Another month gone, another round of term deposit interest rate changes to report on. In April, Mozo's research team counted at least one cut from 18 different term deposit providers. The average interest rate for a $25,000, 1-year term deposit didn't change much, dropping slightly from 0.53% p.a. to 0.52% p.a.*
In light of the avalanche of rate cuts over the past year, term deposits have become an increasingly attractive option to savers wanting more certainty over their interest earnings.If you’re one such Australian and you’re eager to secure a competitive rate over the next few months or years, Mozo has some exciting news. Today we revealed the best term deposits for this year in the 2021 Mozo Experts Choice Awards. As part of these awards, Mozo’s expert judges analysed 73 term deposits across a range of investment terms from one month up to five years, in order to determine the best of the bunch. Neobank Judo Bank was a standout winner, taking home a Mozo Experts Choice Award for best Term Deposit for the second year in a row. It carries this dual honor alongside customer-owned banks like UniBank, Firefighters Mutual Bank and Teachers Mutual bank.
In December last year, Mozo counted a huge 785 term deposit interest rate cuts. This January there have been 382 from 36 providers. So while term deposit interest rates are still heading downwards, it looks like banks might have started to ease up on the cuts.
Pensioners are continuing to draw the short straw when it comes to deposits, according to new Mozo analysis. Mozo found that on a balance of $53,000, the average pensioner account rate now sits at a mere 0.62%, which is a whopping 163 basis points below the deeming rate of 2.25%. “Although the government assumes pensioners are getting at least 2.25% annual return on every dollar over $53,000 in savings or investments to determine their pension income, the numbers tell a different story,” said Mozo Director, Kirsty Lamont.Pensioners who have cash stashed away with the big four banks aren’t winning either, as Mozo’s analysis shows that the average return ranges from 0.21% to 0.35%. “Times have never been tougher for pensioners when it comes to generating an income from their savings, so following the third official rate cut this year it’s time the government did the right thing by older Australians and reduced the deeming rate,” said Lamont. AMP and Bendigo Bank were the providers offering the lowest pensioner rate in the Mozo database, while ANZ’s 9-month (0.15%) and 12-month (0.20%) term deposit rate are the lowest rates for those terms for any bank recorded in Mozo’s database. “There is not a lot of good news around for those in the market for a term deposit, with 86 deposit-takers slashing rates in the past two months and more cuts likely before Christmas as the latest official cash rate continues to wash through the market,” Lamont explained. BankVic currently has the highest 12-month term deposit rate at 1.05%, while the average 12 month rate sits at 0.64%. Mozo calculated that a $25,000 investment with the BankVic 12-month term deposit would see you earn $263 in interest, compared to $160 on the average term deposit rate.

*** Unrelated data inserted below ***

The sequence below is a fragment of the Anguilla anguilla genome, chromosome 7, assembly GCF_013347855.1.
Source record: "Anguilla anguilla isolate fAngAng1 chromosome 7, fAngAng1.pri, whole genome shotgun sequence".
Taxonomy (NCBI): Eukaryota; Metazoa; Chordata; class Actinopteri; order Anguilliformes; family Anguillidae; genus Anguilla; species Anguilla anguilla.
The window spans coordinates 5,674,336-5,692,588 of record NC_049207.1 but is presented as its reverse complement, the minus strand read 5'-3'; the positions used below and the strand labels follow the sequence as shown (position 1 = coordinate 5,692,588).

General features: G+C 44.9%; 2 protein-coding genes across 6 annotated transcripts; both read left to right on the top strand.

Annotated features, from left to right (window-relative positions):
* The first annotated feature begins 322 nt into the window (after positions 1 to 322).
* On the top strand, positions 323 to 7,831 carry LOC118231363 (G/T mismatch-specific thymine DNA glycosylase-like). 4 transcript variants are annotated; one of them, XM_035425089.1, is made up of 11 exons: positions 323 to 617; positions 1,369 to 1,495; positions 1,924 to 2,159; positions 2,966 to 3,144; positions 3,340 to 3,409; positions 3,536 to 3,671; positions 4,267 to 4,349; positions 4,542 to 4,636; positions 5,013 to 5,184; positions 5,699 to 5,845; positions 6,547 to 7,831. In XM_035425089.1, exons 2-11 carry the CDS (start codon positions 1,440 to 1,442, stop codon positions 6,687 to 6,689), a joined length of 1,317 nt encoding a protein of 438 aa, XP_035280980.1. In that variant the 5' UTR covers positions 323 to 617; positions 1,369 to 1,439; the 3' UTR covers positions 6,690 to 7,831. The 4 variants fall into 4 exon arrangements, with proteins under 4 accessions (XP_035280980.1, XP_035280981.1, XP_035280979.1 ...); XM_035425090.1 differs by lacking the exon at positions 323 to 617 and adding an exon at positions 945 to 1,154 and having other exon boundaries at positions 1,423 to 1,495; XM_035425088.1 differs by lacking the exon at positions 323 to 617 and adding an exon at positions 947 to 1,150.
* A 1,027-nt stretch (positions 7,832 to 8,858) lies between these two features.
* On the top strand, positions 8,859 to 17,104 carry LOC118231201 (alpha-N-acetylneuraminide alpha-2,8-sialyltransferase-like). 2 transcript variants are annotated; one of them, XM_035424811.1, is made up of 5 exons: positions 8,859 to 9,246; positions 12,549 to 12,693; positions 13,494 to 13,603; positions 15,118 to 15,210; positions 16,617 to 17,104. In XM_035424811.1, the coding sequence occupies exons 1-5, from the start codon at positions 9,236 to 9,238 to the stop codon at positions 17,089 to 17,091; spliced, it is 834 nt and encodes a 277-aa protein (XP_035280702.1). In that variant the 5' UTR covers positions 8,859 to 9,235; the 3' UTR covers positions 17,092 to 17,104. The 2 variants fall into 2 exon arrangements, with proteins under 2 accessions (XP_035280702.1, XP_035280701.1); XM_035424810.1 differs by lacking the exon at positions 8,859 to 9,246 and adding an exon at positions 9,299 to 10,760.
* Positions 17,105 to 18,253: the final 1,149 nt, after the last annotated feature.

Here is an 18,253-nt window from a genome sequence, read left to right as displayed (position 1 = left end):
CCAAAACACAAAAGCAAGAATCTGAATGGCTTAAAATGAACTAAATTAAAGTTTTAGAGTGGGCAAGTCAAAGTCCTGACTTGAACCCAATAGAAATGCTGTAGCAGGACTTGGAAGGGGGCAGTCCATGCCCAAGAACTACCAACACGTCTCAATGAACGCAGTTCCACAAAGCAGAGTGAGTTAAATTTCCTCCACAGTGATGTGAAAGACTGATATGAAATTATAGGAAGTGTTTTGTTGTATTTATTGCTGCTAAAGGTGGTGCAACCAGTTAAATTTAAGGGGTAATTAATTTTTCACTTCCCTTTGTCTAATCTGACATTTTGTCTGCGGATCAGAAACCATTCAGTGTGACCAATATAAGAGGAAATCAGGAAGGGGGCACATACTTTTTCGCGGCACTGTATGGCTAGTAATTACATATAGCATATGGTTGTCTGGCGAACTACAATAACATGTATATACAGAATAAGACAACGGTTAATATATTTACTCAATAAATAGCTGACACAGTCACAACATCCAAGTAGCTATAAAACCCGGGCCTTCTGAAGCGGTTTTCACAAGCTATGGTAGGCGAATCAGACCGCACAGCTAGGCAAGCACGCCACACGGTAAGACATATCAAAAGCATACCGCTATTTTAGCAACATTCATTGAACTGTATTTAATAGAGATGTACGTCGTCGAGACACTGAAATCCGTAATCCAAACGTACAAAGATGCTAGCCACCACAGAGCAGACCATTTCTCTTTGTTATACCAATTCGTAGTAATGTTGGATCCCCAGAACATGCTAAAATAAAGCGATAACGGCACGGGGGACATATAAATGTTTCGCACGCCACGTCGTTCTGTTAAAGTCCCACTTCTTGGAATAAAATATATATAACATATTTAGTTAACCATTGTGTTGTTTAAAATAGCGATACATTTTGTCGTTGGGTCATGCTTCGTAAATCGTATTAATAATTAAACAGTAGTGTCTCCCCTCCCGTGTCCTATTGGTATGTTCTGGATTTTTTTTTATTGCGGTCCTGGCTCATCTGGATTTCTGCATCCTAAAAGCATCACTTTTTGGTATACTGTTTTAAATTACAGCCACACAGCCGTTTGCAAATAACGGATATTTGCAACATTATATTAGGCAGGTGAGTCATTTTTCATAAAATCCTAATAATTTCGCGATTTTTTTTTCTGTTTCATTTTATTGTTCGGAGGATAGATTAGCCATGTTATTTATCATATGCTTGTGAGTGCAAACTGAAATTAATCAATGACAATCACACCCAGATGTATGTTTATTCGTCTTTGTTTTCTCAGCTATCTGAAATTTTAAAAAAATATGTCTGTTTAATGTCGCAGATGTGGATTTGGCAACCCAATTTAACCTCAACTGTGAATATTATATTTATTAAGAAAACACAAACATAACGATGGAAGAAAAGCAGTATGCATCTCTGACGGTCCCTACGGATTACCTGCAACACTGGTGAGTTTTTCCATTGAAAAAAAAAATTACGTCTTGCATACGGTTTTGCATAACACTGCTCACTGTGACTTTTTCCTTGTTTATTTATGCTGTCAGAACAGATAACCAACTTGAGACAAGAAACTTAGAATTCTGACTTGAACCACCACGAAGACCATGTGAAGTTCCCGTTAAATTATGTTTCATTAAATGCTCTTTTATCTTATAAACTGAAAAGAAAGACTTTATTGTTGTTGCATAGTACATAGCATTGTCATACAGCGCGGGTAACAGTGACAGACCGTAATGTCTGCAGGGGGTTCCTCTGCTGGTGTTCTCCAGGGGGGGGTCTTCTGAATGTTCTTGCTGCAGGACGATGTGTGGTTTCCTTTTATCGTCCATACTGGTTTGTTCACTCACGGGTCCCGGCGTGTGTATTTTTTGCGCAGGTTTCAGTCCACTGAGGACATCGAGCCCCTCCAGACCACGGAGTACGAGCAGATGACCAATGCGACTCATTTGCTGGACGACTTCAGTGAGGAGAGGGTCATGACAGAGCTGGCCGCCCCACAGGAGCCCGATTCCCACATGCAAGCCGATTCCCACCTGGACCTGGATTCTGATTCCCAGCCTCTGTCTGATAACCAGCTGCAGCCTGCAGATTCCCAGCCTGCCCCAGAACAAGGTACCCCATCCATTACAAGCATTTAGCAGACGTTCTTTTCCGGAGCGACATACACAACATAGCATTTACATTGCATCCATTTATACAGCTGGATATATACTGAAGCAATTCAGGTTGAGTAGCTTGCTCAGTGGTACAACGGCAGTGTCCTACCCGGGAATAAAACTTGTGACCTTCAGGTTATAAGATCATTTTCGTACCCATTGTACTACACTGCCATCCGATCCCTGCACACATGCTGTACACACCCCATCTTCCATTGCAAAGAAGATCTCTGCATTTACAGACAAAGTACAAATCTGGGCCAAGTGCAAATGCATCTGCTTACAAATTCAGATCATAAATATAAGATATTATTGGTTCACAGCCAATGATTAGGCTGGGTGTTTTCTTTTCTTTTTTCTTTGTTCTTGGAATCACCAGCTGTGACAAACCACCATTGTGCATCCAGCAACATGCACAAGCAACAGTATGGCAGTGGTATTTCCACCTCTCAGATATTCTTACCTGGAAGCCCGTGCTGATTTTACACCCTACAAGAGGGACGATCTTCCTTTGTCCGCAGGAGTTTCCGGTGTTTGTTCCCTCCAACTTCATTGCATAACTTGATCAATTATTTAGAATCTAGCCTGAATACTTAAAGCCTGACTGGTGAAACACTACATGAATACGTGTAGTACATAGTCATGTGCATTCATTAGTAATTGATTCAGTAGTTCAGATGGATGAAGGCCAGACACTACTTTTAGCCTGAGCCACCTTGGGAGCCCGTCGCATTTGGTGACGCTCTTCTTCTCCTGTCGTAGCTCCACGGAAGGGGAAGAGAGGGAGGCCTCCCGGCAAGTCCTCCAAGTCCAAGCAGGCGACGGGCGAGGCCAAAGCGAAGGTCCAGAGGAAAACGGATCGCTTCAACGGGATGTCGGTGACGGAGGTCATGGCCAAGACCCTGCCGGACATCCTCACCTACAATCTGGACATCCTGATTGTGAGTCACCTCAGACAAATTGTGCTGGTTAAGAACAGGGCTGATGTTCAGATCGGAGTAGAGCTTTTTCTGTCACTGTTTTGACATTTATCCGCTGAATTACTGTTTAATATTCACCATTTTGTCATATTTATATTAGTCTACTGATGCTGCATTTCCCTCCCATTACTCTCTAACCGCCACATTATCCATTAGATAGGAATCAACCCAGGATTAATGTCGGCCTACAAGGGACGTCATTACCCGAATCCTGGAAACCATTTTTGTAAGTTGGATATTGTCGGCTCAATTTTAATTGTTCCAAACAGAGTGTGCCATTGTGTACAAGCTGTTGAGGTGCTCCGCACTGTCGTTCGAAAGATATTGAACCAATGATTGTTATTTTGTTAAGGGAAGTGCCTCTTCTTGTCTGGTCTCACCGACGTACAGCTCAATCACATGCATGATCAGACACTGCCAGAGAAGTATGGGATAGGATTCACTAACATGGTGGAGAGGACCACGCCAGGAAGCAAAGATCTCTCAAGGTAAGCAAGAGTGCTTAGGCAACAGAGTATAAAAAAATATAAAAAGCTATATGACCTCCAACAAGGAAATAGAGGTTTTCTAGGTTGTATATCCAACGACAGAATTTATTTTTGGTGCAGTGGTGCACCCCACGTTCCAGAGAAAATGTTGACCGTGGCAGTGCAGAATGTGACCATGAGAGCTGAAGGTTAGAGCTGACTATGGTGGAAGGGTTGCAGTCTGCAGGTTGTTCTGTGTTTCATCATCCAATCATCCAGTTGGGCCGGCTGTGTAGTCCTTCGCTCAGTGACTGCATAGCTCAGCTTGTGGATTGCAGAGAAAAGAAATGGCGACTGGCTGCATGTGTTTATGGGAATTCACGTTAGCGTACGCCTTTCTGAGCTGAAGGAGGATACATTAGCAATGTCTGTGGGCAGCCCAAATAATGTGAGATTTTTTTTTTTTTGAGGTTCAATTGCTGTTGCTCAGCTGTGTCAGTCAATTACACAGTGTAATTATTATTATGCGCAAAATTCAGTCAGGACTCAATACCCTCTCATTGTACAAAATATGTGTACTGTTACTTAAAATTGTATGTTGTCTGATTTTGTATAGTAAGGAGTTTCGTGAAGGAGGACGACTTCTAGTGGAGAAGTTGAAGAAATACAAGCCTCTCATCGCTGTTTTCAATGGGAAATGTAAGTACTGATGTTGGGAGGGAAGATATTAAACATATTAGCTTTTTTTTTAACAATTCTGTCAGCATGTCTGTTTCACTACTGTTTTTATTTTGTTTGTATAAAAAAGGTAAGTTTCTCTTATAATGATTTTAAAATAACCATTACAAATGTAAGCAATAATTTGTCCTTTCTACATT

In November another Reserve Bank cash rate cut occured, and since then Mozo has counted an astounding 785 reductions to term deposits. The average cut was 13.7 basis points and the average rate for a one-year term fell 11 basis points to 0.65% p.a.*
Interest rates haven’t been all that rosey for savers in 2020. Whether you store your cash in a term deposit or savings account, economic uncertainty has led to consistent cuts across the board. The traditional approach to this kind of instability would be to bet on a term deposit. This option provides a fixed rate for as long as you set the term, helping you avoid rate reductions (and increases, on the negative flipside).The catch is you’ve got to get while the gettin's good. Right now, what you’ll get for an average one-year term deposit is 0.79% interest rate, according to Mozo’s database. Compared to 2014’s one-year term average of 3.41%, that interest rate doesn’t feel quite so good.Unfortunately, things really don’t pick up if you’re willing to stick it out for a longer term. As you can see in the graph below, savers were once upon a time incentivised with a higher rate to keep their cash locked up for longer periods.